Sunday, February 04, 2007

Design Idol

Today we watched a bit of "american idol" when it's the first auditions/selection stage and they get a bunch of weirdos. I guess it's the most interesting and funniest phase of the program. Anyway, for some reason I discovered that it is a lot like some design evaluations and feedback with the students at the early stage of their projects (sketching and initial concepts). I mean, you get similar reactions form the students: there are some good candidates that get the golden ticket which is like the "OK, go ahead with your design concept" and they leave the room jumping with happiness. Nothing extraordinary there, the difficult part is how to deal with the weirdos, with the ones that are "almost there but not quite", and the ones that shouldn't be there at all in the first place (like Simon would say, they should start a career in cooking, become lawyers or something). Don't cha think?

Of course Simon is too cynical... and to make it worse, he is almost always right, he just got a very sarcastic or cynical way of saying things. But besides from that, evaluating a singer or evaluating a design concept is not as subjective as one might think. It's not a mathematical result where you have a correct answer, there are many factors to consider, and the judge takes a decision based on those factors. It's just the same with a design concept, one has to consider feasibility, resources, aesthetics, proportions, functionality, and many, many other things, and put that in a simple "yes" or "no" result. I mean... how would you rate Red's performance of bohemian rapsody on a scale from 1 to 10?

Some contestants (or design students) engage in useless discussions when their project gets rejected. They try arguments like:
  • "I did my best and you should consider that",
  • "I worked so hard for this moment",
  • "You don't understand the young generations and you are wrong",
  • "I don't see what is wrong with my concept (singing), all my friends tell me that it's great, and you are wrong",
  • "I am going to make it despite your opinion and prove you wrong",
  • "I don't care about your experience, I know I am right, you are the one who has no idea about (singing) design",
  • etc, etc.
But all that is not going to change the fact that either they are in fact terrible singers, or they may be good, but not good enough to pass. Some of them accept and understand the critic, that they have to improve or change some aspect of their performance, or their design project (for this analogy). Some students actually listen to what the teacher says, and they return to their desks to work on that, while some of them try to insist and do not accept any suggestion or criticism.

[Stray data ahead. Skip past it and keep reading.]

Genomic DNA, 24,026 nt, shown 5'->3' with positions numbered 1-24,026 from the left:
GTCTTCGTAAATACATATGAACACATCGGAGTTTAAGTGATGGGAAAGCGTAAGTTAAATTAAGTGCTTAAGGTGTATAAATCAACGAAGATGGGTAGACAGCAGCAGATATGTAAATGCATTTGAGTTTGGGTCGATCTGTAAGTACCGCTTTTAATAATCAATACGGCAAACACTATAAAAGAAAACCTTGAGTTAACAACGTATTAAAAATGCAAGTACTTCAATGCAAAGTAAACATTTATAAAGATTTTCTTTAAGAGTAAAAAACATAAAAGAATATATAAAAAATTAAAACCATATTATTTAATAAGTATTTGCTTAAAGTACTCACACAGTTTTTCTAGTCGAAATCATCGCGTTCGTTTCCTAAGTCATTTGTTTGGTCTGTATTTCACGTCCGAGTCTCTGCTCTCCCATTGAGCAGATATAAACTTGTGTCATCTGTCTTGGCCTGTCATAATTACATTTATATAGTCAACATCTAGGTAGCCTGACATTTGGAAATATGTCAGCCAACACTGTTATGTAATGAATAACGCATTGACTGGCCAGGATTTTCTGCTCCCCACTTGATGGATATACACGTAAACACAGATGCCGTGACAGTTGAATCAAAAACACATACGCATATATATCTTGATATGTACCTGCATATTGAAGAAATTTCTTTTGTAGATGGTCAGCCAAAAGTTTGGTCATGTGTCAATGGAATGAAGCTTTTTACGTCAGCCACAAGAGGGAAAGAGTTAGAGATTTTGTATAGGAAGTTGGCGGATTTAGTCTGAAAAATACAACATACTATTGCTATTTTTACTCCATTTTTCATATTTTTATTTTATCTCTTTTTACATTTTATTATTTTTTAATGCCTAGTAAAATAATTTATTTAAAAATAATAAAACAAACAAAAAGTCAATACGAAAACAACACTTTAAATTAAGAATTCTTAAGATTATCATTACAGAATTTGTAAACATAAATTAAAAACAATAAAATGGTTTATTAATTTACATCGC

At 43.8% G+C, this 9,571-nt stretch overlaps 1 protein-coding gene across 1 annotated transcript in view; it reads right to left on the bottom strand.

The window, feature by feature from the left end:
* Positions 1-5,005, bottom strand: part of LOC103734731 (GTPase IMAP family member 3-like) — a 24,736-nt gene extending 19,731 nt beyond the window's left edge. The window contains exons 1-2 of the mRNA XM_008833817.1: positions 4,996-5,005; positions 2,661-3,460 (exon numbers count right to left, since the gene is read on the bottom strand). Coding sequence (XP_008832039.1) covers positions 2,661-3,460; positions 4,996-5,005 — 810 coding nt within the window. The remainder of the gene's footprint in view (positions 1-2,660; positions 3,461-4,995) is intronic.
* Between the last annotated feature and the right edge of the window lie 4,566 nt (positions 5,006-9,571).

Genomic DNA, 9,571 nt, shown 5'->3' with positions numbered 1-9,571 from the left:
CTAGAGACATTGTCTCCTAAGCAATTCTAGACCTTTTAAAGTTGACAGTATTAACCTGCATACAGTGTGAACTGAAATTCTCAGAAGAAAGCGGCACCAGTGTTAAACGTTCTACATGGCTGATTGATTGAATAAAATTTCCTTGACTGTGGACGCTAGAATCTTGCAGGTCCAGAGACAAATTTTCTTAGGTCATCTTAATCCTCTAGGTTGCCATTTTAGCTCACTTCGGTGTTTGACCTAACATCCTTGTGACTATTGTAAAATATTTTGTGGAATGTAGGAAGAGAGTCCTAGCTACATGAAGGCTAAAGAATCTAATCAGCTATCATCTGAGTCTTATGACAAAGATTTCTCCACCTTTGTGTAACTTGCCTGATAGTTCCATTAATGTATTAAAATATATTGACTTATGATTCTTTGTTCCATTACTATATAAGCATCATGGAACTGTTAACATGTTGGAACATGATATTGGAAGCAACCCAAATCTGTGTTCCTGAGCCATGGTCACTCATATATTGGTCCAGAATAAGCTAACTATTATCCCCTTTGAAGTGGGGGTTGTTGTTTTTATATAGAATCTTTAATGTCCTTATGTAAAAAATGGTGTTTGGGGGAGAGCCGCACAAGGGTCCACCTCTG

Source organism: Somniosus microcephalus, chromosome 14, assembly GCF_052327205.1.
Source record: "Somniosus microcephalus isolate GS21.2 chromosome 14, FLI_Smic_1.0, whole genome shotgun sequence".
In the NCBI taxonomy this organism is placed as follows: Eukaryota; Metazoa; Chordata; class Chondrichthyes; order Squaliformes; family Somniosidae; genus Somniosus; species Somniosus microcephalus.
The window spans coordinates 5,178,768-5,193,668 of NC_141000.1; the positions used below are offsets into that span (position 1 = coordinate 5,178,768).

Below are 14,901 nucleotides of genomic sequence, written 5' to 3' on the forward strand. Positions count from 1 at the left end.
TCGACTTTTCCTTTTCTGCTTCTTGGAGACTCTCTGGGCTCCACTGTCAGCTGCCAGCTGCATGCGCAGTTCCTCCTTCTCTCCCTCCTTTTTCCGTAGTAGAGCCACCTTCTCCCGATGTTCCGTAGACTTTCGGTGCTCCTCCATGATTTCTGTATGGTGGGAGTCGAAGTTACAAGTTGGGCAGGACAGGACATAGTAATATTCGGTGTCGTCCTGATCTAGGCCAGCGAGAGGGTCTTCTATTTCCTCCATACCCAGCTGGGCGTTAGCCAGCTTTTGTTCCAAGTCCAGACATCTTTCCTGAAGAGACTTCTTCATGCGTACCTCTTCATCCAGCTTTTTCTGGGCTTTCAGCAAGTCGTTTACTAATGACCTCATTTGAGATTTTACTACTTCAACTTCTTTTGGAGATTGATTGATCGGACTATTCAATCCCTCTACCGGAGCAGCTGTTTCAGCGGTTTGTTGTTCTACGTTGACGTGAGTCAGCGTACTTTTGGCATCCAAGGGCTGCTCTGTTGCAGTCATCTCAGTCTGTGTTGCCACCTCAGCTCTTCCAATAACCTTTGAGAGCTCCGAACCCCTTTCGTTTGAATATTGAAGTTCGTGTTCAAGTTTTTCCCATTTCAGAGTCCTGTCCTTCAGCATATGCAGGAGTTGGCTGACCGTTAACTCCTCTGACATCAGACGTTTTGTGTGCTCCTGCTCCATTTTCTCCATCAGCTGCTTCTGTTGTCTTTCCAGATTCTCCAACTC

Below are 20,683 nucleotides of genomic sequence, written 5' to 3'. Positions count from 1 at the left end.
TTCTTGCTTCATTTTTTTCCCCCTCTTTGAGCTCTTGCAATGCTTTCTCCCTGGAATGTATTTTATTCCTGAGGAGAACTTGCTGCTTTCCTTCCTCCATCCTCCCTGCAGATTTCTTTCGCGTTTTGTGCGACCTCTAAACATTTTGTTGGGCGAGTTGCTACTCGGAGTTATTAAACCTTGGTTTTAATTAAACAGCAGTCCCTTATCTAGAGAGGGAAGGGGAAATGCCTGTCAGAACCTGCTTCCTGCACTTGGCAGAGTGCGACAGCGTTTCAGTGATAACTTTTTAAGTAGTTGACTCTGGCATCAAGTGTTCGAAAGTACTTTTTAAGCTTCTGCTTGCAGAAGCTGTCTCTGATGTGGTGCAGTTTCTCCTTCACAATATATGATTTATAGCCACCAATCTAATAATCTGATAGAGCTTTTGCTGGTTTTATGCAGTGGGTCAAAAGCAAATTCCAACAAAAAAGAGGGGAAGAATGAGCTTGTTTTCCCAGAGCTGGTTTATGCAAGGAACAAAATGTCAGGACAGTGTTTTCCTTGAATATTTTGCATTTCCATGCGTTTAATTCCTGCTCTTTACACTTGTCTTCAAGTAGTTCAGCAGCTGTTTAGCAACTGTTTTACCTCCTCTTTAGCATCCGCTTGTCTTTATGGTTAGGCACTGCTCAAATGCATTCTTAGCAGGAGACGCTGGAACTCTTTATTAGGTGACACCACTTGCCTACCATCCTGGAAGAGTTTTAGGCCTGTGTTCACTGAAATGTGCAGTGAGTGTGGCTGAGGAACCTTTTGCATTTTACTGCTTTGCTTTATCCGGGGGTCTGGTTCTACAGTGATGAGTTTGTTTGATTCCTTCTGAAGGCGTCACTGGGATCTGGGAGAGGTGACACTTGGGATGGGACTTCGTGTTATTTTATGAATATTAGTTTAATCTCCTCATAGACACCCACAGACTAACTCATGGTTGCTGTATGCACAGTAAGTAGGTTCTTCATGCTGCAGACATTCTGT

OK, OK, I am sometimes (a lot) like Simon. I remember very well one of my first students at the architecture school. She designed a room so big, so out of proportion, that I drew a tennis court and a mini golf course on her drawing just to show her how big it was! Anyway, the whole point of the american idol show is precisely Simon's attitude. I just loved his guest appearance at the Simpsons. I was wondering what would happen after the auditions, if they had a terminal to fill in an "academic performance evaluation" like those we have at universities. How would all those thousands of candidates (accepted and rejected) evaluate those 3 judges? Well, for starters, he wouldn't get any salary raise, or academic rank promotion. And I am also not too certain about how they would evaluate Paula Abdul or Randy... they are also mean sometimes. What I envy from them... is that they only have to endure the torture of those auditions for a couple of days, not for a whole semester.

A couple of days ago, we saw a TV interview with Dione Warwick, who was in NZ for a farewell concert. She criticized american idol, or better said, that the young people get the false idea that success is going to happen out of nothing, just by auditioning on TV. Most of those contestants don't even know how to read music or play an instrument. They don't have any idea of pitch, tone, scale, rhythm, or any musical knowledge at all, and yet, they expect the judges to give them compliments and ultimately become pop idols without any hard work (watch the William Hung example). Well, a similar story with some design students who (honestly) believe that design is just taking a bunch of crayons which become like magic wands that create products and beautiful objects with no effort or thinking involved whatsoever...

In sum, a suggestion for design students: do not make a scene when your project or concept gets rejected at the early stages. Listen, understand, and improve based on the critic. In real life, you will have to please your client. You can not tell a client, he/she is wrong when he/she wants something changed, I mean, you can and sometimes you should, but you can not impose it just by saying "I am right, you are wrong". If design, or singing like an idol is not your thing, don't worry, you can always apply for a job with Martha Stewart.

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